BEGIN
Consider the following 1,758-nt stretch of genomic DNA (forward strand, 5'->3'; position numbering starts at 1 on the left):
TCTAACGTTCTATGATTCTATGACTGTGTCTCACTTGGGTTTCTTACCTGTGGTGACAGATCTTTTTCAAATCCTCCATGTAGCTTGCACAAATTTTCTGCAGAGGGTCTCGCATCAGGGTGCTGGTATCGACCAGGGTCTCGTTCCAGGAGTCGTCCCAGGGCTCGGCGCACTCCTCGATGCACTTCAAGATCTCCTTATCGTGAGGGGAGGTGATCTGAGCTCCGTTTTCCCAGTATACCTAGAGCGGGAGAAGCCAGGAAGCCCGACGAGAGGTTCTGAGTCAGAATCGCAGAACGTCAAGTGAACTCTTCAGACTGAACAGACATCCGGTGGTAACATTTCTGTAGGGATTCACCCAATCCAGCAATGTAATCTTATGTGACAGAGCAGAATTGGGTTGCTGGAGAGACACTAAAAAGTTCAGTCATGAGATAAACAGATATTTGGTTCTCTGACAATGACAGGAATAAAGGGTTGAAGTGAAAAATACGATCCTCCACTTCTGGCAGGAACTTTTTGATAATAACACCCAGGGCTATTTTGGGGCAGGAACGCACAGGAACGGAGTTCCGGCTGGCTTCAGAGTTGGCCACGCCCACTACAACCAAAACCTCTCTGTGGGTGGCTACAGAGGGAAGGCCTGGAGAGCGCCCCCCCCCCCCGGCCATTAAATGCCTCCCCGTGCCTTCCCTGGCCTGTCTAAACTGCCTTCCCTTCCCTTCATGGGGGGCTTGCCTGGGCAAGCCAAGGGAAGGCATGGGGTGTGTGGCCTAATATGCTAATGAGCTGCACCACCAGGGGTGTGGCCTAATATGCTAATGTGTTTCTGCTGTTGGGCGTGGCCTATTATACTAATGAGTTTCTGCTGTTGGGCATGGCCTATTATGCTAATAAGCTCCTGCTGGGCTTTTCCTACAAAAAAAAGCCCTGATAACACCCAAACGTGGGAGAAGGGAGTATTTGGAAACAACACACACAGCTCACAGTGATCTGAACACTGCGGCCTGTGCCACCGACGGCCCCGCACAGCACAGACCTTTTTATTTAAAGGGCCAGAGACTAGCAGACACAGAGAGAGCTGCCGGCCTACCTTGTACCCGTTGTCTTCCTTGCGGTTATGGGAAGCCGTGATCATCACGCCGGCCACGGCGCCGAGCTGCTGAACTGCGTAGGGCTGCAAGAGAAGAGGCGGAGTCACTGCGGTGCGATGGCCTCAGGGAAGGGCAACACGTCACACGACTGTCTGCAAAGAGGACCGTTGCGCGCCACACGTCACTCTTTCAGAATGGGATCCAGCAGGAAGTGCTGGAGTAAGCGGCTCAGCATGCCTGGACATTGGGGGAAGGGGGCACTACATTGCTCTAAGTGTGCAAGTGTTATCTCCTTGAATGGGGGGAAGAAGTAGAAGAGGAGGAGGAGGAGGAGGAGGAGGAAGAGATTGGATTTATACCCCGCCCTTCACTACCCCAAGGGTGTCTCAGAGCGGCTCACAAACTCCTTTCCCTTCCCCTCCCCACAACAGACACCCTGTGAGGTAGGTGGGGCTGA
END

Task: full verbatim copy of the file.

Consider the following 1,758-nt stretch of genomic DNA (forward strand, 5'->3'; position numbering starts at 1 on the left):
TCTAACGTTCTATGATTCTATGACTGTGTCTCACTTGGGTTTCTTACCTGTGGTGACAGATCTTTTTCAAATCCTCCATGTAGCTTGCACAAATTTTCTGCAGAGGGTCTCGCATCAGGGTGCTGGTATCGACCAGGGTCTCGTTCCAGGAGTCGTCCCAGGGCTCGGCGCACTCCTCGATGCACTTCAAGATCTCCTTATCGTGAGGGGAGGTGATCTGAGCTCCGTTTTCCCAGTATACCTAGAGCGGGAGAAGCCAGGAAGCCCGACGAGAGGTTCTGAGTCAGAATCGCAGAACGTCAAGTGAACTCTTCAGACTGAACAGACATCCGGTGGTAACATTTCTGTAGGGATTCACCCAATCCAGCAATGTAATCTTATGTGACAGAGCAGAATTGGGTTGCTGGAGAGACACTAAAAAGTTCAGTCATGAGATAAACAGATATTTGGTTCTCTGACAATGACAGGAATAAAGGGTTGAAGTGAAAAATACGATCCTCCACTTCTGGCAGGAACTTTTTGATAATAACACCCAGGGCTATTTTGGGGCAGGAACGCACAGGAACGGAGTTCCGGCTGGCTTCAGAGTTGGCCACGCCCACTACAACCAAAACCTCTCTGTGGGTGGCTACAGAGGGAAGGCCTGGAGAGCGCCCCCCCCCCCCGGCCATTAAATGCCTCCCCGTGCCTTCCCTGGCCTGTCTAAACTGCCTTCCCTTCCCTTCATGGGGGGCTTGCCTGGGCAAGCCAAGGGAAGGCATGGGGTGTGTGGCCTAATATGCTAATGAGCTGCACCACCAGGGGTGTGGCCTAATATGCTAATGTGTTTCTGCTGTTGGGCGTGGCCTATTATACTAATGAGTTTCTGCTGTTGGGCATGGCCTATTATGCTAATAAGCTCCTGCTGGGCTTTTCCTACAAAAAAAAGCCCTGATAACACCCAAACGTGGGAGAAGGGAGTATTTGGAAACAACACACACAGCTCACAGTGATCTGAACACTGCGGCCTGTGCCACCGACGGCCCCGCACAGCACAGACCTTTTTATTTAAAGGGCCAGAGACTAGCAGACACAGAGAGAGCTGCCGGCCTACCTTGTACCCGTTGTCTTCCTTGCGGTTATGGGAAGCCGTGATCATCACGCCGGCCACGGCGCCGAGCTGCTGAACTGCGTAGGGCTGCAAGAGAAGAGGCGGAGTCACTGCGGTGCGATGGCCTCAGGGAAGGGCAACACGTCACACGACTGTCTGCAAAGAGGACCGTTGCGCGCCACACGTCACTCTTTCAGAATGGGATCCAGCAGGAAGTGCTGGAGTAAGCGGCTCAGCATGCCTGGACATTGGGGGAAGGGGGCACTACATTGCTCTAAGTGTGCAAGTGTTATCTCCTTGAATGGGGGGAAGAAGTAGAAGAGGAGGAGGAGGAGGAGGAGGAGGAAGAGATTGGATTTATACCCCGCCCTTCACTACCCCAAGGGTGTCTCAGAGCGGCTCACAAACTCCTTTCCCTTCCCCTCCCCACAACAGACACCCTGTGAGGTAGGTGGGGCTGA